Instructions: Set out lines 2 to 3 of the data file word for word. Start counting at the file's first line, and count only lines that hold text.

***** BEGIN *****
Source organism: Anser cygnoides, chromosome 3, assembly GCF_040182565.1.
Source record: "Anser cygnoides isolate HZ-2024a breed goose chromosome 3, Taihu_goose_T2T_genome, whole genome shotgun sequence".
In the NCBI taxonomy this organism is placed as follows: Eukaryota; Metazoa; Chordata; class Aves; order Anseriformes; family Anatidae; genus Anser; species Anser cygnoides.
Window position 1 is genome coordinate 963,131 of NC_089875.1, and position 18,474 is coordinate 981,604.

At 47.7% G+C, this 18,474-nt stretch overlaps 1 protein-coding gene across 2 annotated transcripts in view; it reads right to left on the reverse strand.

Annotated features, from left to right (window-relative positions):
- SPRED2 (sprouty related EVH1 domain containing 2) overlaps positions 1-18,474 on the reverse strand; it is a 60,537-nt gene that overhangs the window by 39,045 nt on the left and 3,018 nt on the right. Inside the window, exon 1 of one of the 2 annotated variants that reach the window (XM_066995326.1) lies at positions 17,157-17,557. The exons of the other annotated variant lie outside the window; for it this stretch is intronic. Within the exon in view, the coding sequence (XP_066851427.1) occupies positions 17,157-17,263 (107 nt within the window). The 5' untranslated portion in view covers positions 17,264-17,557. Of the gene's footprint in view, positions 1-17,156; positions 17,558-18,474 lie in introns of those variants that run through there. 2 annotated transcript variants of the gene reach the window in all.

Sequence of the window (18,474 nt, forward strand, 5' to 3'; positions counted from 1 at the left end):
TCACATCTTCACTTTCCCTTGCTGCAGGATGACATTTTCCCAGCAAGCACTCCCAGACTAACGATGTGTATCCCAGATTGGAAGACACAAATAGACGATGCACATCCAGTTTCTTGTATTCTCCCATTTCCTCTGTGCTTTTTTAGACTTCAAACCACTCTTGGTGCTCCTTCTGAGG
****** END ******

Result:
Source record: "Anser cygnoides isolate HZ-2024a breed goose chromosome 3, Taihu_goose_T2T_genome, whole genome shotgun sequence".
In the NCBI taxonomy this organism is placed as follows: Eukaryota; Metazoa; Chordata; class Aves; order Anseriformes; family Anatidae; genus Anser; species Anser cygnoides.